​​Photojournalist

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Argentina’s famed “Conquest of the Desert” originally set out to populate the outer regions surrounding Buenos Aires. The conquest was a bloody success that resulted in the destruction of indigenous communities and the securing of the vast Patagonia region from bordering Chile. Over 130 years later, indigenous communities throughout Argentina still struggle to maintain their land, culture and autonomy.


Argentina is no longer expanding its borders; instead, the government is looking inwards to find ways to monetize the land and extrapolate natural resources in an attempt to stabilize its precarious economy. This effort often collides with many indigenous communities’ claim to sacred land, creating a protracted conflict that many native groups are calling the “Second Conquest”.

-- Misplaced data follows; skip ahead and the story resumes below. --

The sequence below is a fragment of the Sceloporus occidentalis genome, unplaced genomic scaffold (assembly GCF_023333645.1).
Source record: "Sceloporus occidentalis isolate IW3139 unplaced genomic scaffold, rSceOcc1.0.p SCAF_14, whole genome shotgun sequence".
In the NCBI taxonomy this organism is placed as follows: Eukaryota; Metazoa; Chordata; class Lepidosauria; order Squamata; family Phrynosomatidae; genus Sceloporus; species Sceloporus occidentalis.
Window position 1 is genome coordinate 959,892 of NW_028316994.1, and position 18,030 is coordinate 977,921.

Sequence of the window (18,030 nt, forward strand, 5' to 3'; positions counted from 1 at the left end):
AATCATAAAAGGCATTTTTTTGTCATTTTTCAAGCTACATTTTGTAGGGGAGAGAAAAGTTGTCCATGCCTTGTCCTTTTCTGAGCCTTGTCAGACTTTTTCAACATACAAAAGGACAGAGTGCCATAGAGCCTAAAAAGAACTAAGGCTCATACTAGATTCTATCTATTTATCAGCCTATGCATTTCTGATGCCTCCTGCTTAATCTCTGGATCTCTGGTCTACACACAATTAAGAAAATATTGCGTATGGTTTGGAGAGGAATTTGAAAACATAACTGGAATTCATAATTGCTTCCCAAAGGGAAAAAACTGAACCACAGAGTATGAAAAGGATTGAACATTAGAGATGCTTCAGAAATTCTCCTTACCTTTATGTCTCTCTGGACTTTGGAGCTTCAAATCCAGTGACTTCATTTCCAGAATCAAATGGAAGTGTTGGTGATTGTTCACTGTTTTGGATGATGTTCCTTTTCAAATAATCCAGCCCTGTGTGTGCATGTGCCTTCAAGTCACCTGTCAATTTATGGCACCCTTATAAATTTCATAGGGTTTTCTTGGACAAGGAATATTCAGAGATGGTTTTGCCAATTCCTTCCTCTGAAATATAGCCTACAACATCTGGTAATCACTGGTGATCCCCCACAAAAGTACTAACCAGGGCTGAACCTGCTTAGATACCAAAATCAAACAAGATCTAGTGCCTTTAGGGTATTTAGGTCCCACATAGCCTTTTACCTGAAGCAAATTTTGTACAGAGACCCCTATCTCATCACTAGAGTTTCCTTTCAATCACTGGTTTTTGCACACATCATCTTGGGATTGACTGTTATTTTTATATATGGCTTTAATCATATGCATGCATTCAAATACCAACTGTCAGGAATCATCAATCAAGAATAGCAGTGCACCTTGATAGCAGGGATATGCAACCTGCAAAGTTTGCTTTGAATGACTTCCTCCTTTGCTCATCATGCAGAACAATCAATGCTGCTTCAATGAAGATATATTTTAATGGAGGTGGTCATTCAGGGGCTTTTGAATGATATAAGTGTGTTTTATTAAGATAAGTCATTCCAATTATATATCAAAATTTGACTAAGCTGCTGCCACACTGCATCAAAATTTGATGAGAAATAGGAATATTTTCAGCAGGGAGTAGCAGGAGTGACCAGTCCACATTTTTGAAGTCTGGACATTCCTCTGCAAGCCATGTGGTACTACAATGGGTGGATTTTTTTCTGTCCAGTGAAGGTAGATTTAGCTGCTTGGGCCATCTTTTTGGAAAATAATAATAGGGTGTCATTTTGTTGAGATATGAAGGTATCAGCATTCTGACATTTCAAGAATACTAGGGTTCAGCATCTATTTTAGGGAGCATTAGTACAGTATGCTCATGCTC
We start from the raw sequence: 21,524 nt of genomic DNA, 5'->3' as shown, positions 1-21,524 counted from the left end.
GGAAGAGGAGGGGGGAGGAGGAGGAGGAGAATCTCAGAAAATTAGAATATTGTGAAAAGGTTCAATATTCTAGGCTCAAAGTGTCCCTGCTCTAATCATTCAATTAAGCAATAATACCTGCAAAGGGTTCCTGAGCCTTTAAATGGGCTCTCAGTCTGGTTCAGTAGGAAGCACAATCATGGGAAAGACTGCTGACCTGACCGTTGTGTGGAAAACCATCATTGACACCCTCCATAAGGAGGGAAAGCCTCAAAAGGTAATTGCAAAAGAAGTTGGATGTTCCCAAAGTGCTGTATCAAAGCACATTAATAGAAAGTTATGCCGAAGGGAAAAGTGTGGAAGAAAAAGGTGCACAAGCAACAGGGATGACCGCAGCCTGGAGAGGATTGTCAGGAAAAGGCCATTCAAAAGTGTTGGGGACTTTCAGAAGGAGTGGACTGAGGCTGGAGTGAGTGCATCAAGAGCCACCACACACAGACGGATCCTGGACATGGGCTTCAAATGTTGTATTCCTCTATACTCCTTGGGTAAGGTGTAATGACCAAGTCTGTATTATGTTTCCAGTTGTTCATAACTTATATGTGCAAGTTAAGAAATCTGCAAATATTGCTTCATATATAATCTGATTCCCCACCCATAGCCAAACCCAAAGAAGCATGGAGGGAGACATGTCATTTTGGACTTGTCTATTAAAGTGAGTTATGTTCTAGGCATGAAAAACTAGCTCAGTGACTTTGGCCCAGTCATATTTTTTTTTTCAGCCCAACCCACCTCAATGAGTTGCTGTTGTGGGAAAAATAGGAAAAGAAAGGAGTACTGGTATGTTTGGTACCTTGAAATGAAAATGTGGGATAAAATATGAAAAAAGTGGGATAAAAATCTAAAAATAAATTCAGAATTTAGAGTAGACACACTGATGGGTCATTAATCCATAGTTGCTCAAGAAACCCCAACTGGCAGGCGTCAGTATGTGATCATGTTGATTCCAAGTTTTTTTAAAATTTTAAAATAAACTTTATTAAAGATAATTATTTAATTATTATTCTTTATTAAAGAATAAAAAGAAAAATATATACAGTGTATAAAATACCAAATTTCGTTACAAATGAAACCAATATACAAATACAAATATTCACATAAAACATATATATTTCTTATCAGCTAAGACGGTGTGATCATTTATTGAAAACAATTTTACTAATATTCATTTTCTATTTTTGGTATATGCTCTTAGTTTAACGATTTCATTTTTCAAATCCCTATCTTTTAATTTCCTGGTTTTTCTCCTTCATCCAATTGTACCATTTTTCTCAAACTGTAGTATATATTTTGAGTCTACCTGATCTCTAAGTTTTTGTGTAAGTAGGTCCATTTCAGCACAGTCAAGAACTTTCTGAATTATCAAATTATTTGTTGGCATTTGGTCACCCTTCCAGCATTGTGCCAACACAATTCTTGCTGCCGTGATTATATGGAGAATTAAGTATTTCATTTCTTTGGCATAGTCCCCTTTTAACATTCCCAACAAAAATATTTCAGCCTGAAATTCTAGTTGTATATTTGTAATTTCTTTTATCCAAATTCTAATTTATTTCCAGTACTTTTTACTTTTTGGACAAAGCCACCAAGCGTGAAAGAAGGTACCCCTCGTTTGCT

This essay documents the social issues oil fracking, access to water and land acquisitions across the country. By documenting these conflicts in multiple areas, from multiple communities, this project aims to show that the struggles faced by indigenous groups are not singular occurrences, but rather, a systematic national effort to control land.

​Rooted in Resistance: Argentina